I Should Be Doing More
As this pandemic began, like my colleagues, I scrambled to adjust my psychiatry practice. Each day was spent trialing various online video applications, googling “What is a virtual fax?” and adjusting to the startling visual of my aging face on Zoom. But all of this was the easy part.
A more difficult task was quieting the voice urging me to “Do more.” Watching reports of the growing pandemic, I thought of my medical school classmates in critical care or emergency medicine, many of whom still practiced in the early hot spot of New York City. As health care providers were lauded with cheers, banging pots and honking car horns, I felt guilty to be safe in my family bubble, treating patients from the security of my home office.
This feeling grew with the daily reports of looming mental health crises, including skyrocketing rates of anxiety, insomnia, depression and post-traumatic stress. I knew I was trained to address these issues with evidence-based treatments, but a one-on-one therapeutic relationship can be difficult for patients to find, and often limited by cost, availability, and stigma.
Patients arrive in my office (or on my screen, recently) after a lengthy and difficult journey through referrals, phone calls and insurance inquiries. When we first connect, they share their understandable frustration, and I can’t help but apologize for the limitations of my chosen field. I recognize we as providers are too few, often inaccessible, and, when available, frequently too costly to engage.
Finally, after months of grim news and contemplation, I sat down at my computer, took a deep breath, and started writing. This sounds like a simple step, but earlier trials triggered numerous limiting thoughts, including, “You are not a writer. Stay in your lane, stick to what you know.” But eventually, with a growing sense of urgency, I began to understand, "I have something unique to say."
In fact, we all do. We all curate the story of our lives, hewn from our memories, desires, and challenges. Rather than an exact replica of events, our narrative shifts with time and experience.
This is why I love my job. As a long-time fiction devotee, my sessions contain storytelling at its most profound. Patients offer their histories, woven throughout with their interpretations and assumptions. This is where we begin. Together, we revise this narrative, as I point out their patterns of resilience, their methods for survival, and help them find new, empowering ways to retell their story. After more than 10 years of practice, I remain grateful for their trust and candor.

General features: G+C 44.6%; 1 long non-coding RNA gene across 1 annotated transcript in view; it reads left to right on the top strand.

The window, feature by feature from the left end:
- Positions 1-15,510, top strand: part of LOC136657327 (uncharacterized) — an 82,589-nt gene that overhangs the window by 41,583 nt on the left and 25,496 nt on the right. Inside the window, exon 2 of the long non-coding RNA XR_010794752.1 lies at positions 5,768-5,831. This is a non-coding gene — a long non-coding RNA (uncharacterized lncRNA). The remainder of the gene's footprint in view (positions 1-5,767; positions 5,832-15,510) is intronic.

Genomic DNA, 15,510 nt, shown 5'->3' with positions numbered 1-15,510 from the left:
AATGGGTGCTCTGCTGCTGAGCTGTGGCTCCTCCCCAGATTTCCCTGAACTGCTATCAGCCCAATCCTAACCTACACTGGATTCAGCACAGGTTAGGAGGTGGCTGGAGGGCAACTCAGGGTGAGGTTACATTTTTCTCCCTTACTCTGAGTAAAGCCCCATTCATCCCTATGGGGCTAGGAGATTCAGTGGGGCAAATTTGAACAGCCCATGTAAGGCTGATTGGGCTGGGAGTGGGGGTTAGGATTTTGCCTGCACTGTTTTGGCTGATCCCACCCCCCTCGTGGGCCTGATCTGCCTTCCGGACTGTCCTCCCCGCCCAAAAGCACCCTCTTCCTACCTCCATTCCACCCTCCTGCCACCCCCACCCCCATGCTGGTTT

Seeking to better understand the importance of his own life story, author Bruce Feiler wrote Life is in the Transitions after traveling throughout the country, collecting more than a thousand hours of interviews with people he met in all 50 states. Asking about the “transitions, disruptions, and reinventions of their lives…,” he labeled this exploration, “The Life Story Project.” It was prompted, in part, by his father’s surprising remission from severe depression when he began composing his autobiography. Reflecting on the insights gathered in these discussions, Mr. Feiler writes, “We all ache. We all hurt, suffer, and yearn.” And yet, importantly, he continues, “We all need to be the hero of our own story.”
I was drawn to this book in the setting of my own major life transitions: leaving the camaraderie of academic medicine to pursue a new path, the unexpected vulnerability of spinal surgery for a herniated disk, and, most painfully, the loss of one of my dearest friends to a brain tumor. It is one thing to help patients bear their waves of intense grief, and quite another to feel the aching lurch after a glance at the scarf my friend generously knitted for me as his health declined.
He is another reason I write, and I imagine he will emerge from time to time in future essays. A brilliant psychiatrist, father, husband, lover of opera and George Saunders, with the most amazing laugh. If we were in the same room, my focus narrowed to any topic that would evoke that beautiful sound. Though writing this brings tears, I trust that experiencing deep sadness can increase my empathy for my patients and loved ones, and I try to welcome it. Holding a place for those feelings, telling his story, sharing my reflections, reaching out to those I may never meet, this is one way I am trying to “do more.”
And so, I encourage all of you: Don’t silence your stories. They are intimately yours, and immeasurably powerful. You all have something unique to say, and the world will be better for having heard it.